January 2011 Archives

Today's Wibblinks 01/09/2011 (p.m.)


Posted from Diigo. The rest of my favorite links are here.

Today's Wibblinks 01/08/2011 (p.m.)


Posted from Diigo. The rest of my favorite links are here.

Today's Wibblinks 01/08/2011 (a.m.)

  • The first time you do anything it's going to suck. That just the nature of learning new things: you will make bad new things for a bit until you learn the subtle lessons of the nature of the new thing. You can't be perfect when starting from zero, but you can learn a lot from the initial try and that is an essential step towards learning something new. The key lesson is to not be afraid of failure: embrace it and make it part of your production process. Don't even attempt to deliver V1.0: make every external deliverable v2.0, and set out to fail on the first attempt in a way that teaches you how to not fail for the next.

    tags: google reader productivity gtd

    • No matter how good a cook you are, and no matter how hard you try, the first pancake of the batch always sucks.

      It comes out burnt or undercooked or weirdly shaped or just oddly inedible and aesthetically displeasing. Just ask your kids.

      At least compared to your normal pancake–and definitely compared to the far superior second and subsequent pancakes that make the cut and get promoted to the pile destined for the breakfast table–the first one’s always a disaster.

Posted from Diigo. The rest of my favorite links are here.

Today's Wibblinks 01/07/2011 (a.m.)

  • Steam did this right first - let you buy and update apps from a single central source - and now Apple has opened up an OSX App Store.

    tags: mac app store apple download

    • With the Mac App Store, getting the apps you want on your Mac has never been easier. No more boxes, no more disks, no more time-consuming installation. Click once to download and install any app on your Mac. The Mac App Store is now available as a software update for any Mac running Mac OS X Snow Leopard.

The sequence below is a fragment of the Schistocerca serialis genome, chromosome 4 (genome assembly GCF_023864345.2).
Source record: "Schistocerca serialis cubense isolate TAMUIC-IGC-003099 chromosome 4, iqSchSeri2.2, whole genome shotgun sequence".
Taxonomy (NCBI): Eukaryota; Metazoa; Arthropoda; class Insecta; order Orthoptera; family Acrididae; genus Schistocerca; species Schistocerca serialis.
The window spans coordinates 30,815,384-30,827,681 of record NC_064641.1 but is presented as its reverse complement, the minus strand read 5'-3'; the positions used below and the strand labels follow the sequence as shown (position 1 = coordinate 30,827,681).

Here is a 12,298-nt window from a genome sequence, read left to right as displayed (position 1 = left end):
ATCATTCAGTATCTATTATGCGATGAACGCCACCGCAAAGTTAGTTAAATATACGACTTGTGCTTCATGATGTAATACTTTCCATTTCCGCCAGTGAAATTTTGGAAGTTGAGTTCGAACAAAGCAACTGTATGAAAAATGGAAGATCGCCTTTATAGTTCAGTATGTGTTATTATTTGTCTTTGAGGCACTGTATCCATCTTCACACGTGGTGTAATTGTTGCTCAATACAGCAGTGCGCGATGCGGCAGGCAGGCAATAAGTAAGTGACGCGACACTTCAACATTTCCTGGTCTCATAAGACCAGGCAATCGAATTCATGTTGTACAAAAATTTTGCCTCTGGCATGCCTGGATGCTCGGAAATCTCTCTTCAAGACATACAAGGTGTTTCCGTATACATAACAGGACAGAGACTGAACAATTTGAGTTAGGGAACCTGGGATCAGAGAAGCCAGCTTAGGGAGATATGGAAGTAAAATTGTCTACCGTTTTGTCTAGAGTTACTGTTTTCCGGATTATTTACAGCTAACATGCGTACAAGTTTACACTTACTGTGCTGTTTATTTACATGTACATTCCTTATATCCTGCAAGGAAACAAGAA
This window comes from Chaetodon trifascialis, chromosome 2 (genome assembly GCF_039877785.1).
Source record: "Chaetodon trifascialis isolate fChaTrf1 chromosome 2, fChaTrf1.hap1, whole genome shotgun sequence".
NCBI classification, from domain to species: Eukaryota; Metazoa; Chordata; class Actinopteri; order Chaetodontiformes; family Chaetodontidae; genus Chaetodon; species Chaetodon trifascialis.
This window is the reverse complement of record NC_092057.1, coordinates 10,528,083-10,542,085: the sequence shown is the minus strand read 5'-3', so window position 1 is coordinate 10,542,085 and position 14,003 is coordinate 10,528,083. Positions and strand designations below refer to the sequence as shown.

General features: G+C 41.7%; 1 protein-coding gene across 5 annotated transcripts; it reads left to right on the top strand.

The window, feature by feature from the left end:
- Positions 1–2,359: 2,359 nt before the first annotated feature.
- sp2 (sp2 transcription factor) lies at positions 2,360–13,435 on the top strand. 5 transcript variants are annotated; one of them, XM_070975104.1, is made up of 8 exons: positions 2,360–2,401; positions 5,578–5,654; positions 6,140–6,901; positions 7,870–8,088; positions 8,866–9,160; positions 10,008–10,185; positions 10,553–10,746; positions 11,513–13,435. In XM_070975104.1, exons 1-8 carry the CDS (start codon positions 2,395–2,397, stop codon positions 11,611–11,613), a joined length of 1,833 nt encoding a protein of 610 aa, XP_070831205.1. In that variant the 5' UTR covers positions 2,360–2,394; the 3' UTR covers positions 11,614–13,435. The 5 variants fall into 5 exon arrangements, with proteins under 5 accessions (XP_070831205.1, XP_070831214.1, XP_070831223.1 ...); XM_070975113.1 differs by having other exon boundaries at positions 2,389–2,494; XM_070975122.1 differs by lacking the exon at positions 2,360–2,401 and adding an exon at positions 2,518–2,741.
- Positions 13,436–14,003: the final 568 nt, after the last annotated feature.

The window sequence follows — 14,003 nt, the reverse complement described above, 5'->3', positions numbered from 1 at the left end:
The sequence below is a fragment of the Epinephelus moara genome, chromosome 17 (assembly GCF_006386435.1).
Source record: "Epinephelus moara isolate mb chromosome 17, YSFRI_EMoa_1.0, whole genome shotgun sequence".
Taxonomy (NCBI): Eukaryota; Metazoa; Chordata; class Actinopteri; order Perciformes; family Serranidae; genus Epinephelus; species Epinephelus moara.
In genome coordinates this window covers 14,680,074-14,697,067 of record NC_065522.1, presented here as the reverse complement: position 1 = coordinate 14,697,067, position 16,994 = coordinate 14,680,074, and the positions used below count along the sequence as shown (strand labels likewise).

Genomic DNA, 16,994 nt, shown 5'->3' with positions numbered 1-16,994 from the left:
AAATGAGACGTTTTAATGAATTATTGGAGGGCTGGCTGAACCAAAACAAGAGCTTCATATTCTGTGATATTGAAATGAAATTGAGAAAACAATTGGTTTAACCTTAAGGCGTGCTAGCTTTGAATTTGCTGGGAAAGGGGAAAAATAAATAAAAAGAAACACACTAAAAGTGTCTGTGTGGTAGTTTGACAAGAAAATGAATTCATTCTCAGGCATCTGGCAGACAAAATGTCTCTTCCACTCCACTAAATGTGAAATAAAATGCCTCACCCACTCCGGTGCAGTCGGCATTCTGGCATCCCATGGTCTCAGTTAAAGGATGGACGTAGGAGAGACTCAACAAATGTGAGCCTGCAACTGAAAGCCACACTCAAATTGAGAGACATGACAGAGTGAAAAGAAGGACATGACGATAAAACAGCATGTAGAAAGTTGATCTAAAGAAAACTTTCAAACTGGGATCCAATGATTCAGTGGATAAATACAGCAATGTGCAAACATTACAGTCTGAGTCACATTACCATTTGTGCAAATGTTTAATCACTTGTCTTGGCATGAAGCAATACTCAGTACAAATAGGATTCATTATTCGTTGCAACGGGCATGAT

• tags: autism retracted study fraud woo homeopaths_are_frauds alternative_health

    • An investigation published by the British medical journal BMJ concludes the study's author, Dr. Andrew Wakefield, misrepresented or altered the medical histories of all 12 of the patients whose cases formed the basis of the 1998 study -- and that there was "no doubt" Wakefield was responsible.

      "It's one thing to have a bad study, a study full of error, and for the authors then to admit that they made errors," Fiona Godlee, BMJ's editor-in-chief, told CNN. "But in this case, we have a very different picture of what seems to be a deliberate attempt to create an impression that there was a link by falsifying the data."

      Britain stripped Wakefield of his medical license in May. "Meanwhile, the damage to public health continues, fueled by unbalanced media reporting and an ineffective response from government, researchers, journals and the medical profession," BMJ states in an editorial accompanying the work.

Posted from Diigo. The rest of my favorite links are here.

Today's Wibblinks 01/06/2011 (p.m.)

  • tags: vaults swiss bank economics finance ireland

    • Last night, over a jar, the bankers told me that the flows of cash from Germany have been huge because the average well-to-do German is taking his savings out of the euro and putting them on deposit here in Switzerland. The fact that the Swiss banks normally offer no interest on deposits and still get huge inflows is indicative of the fragility at the heart of the euro.

      They also explained that lots of money is coming from Ireland. These guys, who I worked with years ago, have never really seen any business from Ireland and certainly during the boom they looked on with a sense of trepidation because they had seen this before.

      Now they are getting calls from Dublin on a daily basis.

      They have concluded that this is because the banks and the Government can’t be trusted. These investment bankers — serious financial people — agree that the Irish taxpayer has no business bailing out the banks. At the table last night were two bondholders, men who invested in the Irish banks in the good times. They are now embarrassed because they were taken in by the Irish and European spin.

Posted from Diigo. The rest of my favorite links are here.

Daily Blog Post 01/05/2011 (a.m.)

  • tags: fonts transport design

    • British road signs use specially designed lettering, and much of it is quite distinctive. Nathaniel Porter and John Prentice have now reproduced the various types of lettering from official documents, and turned them into TrueType fonts that you can download here for free.

Posted from Diigo. The rest of my favorite links are here.

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